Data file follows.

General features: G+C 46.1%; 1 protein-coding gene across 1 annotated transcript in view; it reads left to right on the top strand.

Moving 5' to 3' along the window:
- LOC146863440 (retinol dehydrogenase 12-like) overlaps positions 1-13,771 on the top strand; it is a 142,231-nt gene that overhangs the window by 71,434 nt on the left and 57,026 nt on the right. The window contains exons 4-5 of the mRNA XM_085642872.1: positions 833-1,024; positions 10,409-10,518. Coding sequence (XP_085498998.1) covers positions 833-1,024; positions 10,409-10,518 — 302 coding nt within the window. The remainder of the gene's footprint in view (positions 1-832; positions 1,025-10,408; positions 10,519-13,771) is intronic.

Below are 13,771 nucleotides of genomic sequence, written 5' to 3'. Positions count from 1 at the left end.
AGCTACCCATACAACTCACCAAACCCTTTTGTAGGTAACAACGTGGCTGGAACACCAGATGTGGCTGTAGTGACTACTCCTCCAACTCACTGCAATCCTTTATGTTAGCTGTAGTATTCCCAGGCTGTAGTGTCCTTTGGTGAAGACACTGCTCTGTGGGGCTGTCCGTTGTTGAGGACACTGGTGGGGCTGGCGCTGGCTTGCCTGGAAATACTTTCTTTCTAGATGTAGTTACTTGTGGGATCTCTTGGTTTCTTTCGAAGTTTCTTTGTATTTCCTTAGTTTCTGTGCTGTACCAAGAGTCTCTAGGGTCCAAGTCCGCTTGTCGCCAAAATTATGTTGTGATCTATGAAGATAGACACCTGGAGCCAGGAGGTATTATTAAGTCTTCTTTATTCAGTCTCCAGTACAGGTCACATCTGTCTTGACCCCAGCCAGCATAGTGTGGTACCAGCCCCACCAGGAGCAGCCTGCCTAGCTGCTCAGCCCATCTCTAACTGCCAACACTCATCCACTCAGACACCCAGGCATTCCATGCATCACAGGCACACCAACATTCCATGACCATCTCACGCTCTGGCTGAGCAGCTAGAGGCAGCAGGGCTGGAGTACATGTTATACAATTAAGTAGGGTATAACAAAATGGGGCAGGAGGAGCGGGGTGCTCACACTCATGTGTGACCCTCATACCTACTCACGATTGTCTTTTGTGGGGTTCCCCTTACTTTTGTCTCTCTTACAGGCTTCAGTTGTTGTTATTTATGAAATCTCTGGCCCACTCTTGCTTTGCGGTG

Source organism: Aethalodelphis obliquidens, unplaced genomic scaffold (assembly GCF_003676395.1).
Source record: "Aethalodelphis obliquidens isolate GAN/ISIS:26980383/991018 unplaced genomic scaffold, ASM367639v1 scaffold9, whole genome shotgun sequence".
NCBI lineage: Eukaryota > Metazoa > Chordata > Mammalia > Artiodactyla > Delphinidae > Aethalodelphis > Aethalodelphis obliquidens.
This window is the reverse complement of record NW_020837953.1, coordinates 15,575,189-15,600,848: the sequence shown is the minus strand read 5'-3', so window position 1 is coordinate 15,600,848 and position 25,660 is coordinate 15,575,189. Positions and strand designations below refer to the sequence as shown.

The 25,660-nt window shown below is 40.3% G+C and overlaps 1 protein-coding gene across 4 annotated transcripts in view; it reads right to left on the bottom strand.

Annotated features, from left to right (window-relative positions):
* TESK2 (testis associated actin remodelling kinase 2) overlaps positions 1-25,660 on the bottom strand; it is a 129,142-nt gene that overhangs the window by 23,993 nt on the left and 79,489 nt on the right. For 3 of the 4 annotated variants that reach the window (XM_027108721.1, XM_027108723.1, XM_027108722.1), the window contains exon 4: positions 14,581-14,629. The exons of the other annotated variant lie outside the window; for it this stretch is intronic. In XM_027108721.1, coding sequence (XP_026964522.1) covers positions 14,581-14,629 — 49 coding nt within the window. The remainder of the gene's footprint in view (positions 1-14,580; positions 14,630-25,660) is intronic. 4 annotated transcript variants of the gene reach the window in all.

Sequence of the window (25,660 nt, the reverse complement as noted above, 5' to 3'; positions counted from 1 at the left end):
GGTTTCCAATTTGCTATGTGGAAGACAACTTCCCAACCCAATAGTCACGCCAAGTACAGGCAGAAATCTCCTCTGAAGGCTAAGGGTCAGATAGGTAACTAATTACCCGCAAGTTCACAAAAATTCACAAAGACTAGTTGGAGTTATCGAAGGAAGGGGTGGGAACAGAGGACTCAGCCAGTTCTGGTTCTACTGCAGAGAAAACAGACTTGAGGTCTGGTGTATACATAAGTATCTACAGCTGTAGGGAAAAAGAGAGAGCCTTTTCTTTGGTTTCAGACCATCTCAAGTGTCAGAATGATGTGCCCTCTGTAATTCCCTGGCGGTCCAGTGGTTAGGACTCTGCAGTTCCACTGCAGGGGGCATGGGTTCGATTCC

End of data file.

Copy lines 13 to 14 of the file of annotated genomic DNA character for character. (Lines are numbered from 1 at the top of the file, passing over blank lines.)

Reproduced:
Sequence of the window (25,660 nt, the reverse complement as noted above, 5' to 3'; positions counted from 1 at the left end):
GGTTTCCAATTTGCTATGTGGAAGACAACTTCCCAACCCAATAGTCACGCCAAGTACAGGCAGAAATCTCCTCTGAAGGCTAAGGGTCAGATAGGTAACTAATTACCCGCAAGTTCACAAAAATTCACAAAGACTAGTTGGAGTTATCGAAGGAAGGGGTGGGAACAGAGGACTCAGCCAGTTCTGGTTCTACTGCAGAGAAAACAGACTTGAGGTCTGGTGTATACATAAGTATCTACAGCTGTAGGGAAAAAGAGAGAGCCTTTTCTTTGGTTTCAGACCATCTCAAGTGTCAGAATGATGTGCCCTCTGTAATTCCCTGGCGGTCCAGTGGTTAGGACTCTGCAGTTCCACTGCAGGGGGCATGGGTTCGATTCC